Cyber terrorism is one of the largest and fastest growing threats that homeland and national security faces today.

Introduction / Thesis Statement / Research Question

Cyber terrorism is one of the largest and fastest-growing threats that homeland and national security faces today. In a recent study, it was revealed that there has been a significantly high surge of cyber terrorism attacks, including, but not limited to ransomware attacks. In fact, the Federal Emergency Management Agency (FEMA) (2017) reported that the increase of attacks was at a rate of more than 300 percent in just the first few months of 2016. Cyber terrorism, as defined by the Center for Strategic and International Studies, are forms of attacks launched by individuals referred to as cyber actors that use various forms of computer network and system tools in order to shut down the critical infrastructure and sectors critical to national security such as the Energy Sector, Transportation Sector, and the Healthcare and Public Health Sector (Tafoya, 2011). Furthermore, these attacks also aim to intimidate the government and all American people. While the infinite amount of information available to anyone and everyone who has access to the Internet has its benefits, it is also aiding in the rise of and strength of cyber actors. With the amount of available information, cyber actors are growing more sophisticated and stronger every single day, threatening the safety of the nation, the American people, the nations economic security, and the critical infrastructure. For the first time in history, the United States is seeing the entire critical infrastructure, the backbone to national security, be threatened by cyber terrorism. As such, it is important to begin assessing the impacts of cyber terrorism. The safety and security of the nation will be compromised if the cyber environment continues to be breached and exploited by sophisticated cyber hacktivist. What critical cyber defense policies and procedure be implemented at the federal, state, and local levels be doing to prepare for and prevent a catastrophic cyber attack?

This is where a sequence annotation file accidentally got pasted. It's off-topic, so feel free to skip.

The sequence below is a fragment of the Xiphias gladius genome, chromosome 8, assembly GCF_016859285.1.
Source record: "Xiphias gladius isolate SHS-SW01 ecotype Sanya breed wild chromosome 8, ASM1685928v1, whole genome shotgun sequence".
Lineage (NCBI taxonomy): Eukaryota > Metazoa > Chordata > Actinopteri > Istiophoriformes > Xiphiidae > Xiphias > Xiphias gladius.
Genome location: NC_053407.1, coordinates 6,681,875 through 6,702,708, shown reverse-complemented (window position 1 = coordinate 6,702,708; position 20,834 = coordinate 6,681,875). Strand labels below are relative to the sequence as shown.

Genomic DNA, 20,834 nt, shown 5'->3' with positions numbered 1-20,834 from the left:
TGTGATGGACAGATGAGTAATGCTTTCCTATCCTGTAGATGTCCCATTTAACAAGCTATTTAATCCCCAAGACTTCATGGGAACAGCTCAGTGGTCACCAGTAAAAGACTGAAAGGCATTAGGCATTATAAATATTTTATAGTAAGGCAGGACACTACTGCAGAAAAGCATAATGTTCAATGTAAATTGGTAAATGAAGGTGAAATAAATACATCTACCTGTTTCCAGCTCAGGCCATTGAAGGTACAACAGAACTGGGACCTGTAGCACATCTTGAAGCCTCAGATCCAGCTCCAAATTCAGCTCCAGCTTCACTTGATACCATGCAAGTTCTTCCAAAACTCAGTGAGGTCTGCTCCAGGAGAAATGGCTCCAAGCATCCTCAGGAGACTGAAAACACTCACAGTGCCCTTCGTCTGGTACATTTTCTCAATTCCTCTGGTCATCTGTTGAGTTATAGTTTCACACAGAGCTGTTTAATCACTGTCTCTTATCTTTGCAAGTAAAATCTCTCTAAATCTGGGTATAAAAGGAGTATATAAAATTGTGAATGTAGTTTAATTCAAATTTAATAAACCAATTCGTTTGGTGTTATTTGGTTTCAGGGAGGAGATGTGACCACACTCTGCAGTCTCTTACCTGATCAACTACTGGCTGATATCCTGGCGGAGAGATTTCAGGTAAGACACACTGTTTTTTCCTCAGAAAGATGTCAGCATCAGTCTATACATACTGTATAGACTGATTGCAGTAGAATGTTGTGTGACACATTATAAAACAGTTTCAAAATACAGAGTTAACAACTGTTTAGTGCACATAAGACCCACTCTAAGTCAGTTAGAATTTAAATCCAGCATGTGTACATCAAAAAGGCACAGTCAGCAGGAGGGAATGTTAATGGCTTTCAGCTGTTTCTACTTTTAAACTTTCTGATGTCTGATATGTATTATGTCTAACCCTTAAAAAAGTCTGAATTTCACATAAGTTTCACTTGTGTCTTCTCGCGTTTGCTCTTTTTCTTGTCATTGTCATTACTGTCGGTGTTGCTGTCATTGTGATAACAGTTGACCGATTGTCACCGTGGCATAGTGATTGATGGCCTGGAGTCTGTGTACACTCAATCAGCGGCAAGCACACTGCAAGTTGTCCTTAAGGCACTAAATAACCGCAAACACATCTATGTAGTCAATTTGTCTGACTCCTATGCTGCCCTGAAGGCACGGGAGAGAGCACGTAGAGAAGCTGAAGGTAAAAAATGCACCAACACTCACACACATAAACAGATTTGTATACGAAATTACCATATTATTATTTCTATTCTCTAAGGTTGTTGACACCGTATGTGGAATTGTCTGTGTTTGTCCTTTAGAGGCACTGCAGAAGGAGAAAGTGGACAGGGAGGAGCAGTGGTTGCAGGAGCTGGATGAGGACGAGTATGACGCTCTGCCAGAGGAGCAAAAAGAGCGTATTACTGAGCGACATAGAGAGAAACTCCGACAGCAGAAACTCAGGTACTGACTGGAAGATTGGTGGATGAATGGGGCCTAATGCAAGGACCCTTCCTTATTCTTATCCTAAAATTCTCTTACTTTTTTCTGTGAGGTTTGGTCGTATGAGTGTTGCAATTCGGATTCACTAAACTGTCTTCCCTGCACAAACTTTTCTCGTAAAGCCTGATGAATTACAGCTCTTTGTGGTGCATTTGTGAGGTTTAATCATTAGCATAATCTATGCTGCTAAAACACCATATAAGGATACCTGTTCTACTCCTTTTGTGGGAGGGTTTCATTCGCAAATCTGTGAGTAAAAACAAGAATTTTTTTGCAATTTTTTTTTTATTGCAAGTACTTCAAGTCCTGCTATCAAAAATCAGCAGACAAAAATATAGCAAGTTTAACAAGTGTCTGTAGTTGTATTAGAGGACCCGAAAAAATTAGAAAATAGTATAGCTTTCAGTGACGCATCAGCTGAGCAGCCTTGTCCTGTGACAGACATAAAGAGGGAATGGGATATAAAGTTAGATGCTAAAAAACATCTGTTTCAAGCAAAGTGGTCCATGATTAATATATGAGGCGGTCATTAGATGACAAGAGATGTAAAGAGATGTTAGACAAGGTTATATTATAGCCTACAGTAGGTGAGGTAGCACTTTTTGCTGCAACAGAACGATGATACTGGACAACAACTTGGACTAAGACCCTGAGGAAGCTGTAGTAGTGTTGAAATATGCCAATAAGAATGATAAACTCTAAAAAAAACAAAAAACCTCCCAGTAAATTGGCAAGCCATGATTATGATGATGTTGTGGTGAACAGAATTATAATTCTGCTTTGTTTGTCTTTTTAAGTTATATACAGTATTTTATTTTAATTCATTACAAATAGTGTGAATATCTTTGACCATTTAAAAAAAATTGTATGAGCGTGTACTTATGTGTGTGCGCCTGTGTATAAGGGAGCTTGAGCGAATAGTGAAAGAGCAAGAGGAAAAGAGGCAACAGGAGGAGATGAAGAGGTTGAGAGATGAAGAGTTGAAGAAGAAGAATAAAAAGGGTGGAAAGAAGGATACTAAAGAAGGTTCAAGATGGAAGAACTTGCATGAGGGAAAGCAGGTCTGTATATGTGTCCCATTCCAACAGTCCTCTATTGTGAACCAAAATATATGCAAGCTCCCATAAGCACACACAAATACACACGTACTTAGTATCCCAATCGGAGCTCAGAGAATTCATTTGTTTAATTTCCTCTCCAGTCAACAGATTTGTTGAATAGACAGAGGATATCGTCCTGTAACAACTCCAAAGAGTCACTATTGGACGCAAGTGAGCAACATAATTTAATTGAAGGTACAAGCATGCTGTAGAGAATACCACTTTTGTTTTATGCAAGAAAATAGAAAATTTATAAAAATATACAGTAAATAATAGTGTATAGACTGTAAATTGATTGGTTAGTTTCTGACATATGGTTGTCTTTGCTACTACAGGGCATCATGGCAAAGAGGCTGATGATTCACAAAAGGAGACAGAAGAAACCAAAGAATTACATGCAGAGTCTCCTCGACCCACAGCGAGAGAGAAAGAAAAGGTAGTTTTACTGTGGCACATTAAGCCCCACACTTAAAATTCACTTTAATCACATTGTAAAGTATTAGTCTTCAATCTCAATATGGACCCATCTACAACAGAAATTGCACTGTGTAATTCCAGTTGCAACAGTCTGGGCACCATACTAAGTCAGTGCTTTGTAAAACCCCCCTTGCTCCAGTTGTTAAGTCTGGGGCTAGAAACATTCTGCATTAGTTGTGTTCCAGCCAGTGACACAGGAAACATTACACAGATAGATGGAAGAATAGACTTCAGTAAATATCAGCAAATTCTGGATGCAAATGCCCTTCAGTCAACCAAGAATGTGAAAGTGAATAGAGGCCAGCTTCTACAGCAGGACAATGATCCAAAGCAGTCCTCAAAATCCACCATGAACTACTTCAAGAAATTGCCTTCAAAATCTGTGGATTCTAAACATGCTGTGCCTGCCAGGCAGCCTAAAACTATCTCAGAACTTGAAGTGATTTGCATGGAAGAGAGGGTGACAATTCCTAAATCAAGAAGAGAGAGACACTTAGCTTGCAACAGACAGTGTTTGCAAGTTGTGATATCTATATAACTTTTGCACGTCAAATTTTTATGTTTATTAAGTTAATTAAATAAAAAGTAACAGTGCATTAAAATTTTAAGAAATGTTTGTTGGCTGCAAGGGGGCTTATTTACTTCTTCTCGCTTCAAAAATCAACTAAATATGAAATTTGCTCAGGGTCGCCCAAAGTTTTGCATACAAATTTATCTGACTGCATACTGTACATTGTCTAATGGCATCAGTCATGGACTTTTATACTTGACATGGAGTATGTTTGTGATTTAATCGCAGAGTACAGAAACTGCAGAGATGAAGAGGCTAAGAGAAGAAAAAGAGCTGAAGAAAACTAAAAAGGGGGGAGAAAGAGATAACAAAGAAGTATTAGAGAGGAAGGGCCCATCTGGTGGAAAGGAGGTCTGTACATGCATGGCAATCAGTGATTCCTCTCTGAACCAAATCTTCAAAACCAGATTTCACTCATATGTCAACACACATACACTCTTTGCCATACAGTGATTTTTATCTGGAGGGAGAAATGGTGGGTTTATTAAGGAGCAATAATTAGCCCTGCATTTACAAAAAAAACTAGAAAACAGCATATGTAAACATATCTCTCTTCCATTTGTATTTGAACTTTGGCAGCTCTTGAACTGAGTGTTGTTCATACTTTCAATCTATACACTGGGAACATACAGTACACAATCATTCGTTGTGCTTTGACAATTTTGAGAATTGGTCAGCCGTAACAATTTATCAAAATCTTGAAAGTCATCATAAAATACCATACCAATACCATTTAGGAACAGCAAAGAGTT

In 2018, the Department of Homeland Security (DHS) set a five-year goal to deal with the growing risk of cyber terrorism. The goal is that, by the year 2023, the security and resilience of government networks and the critical infrastructure will be significantly stronger by improving the overall cybersecurity risk management framework (DHS, 2018). Establishing better response tactics to cyber related events and developing federal and nonfederal partnerships to build a strong cybersecurity structure will aid the DHS in accomplishing this goal. Additionally, President Donald Trump signed the Cybersecurity and Infrastructure Security Agency Act into law in November of 2018. The primary goal and purpose of this Act is to protect the critical infrastructure and the 16 sectors that fall within through collaboration and partnership of government, nongovernment, and private sector agencies and organizations.

Purpose Statement

The purpose of this research paper and analysis is to identify the various forms of cyber terrorism as they relate to homeland and national security, economic security of the United States, and the critical infrastructure. In addition, this paper will explore various measures that are being taken to protect the nation from cyber terrorism. This will be accomplished through literature review and the study and analysis of cyber terrorist attacks that have occurred over the last ten years, specifically looking at the vulnerabilities that led to the attack and the impact and information lost or compromised as a result of the attack. According to the DHS (n.d.), cyber actors are unquestionably more sophisticated than ever before and are driven and motivated to, by any means necessary, exploit vulnerabilities with the overall goal of disrupting, destroying, and threatening the delivery of essential services.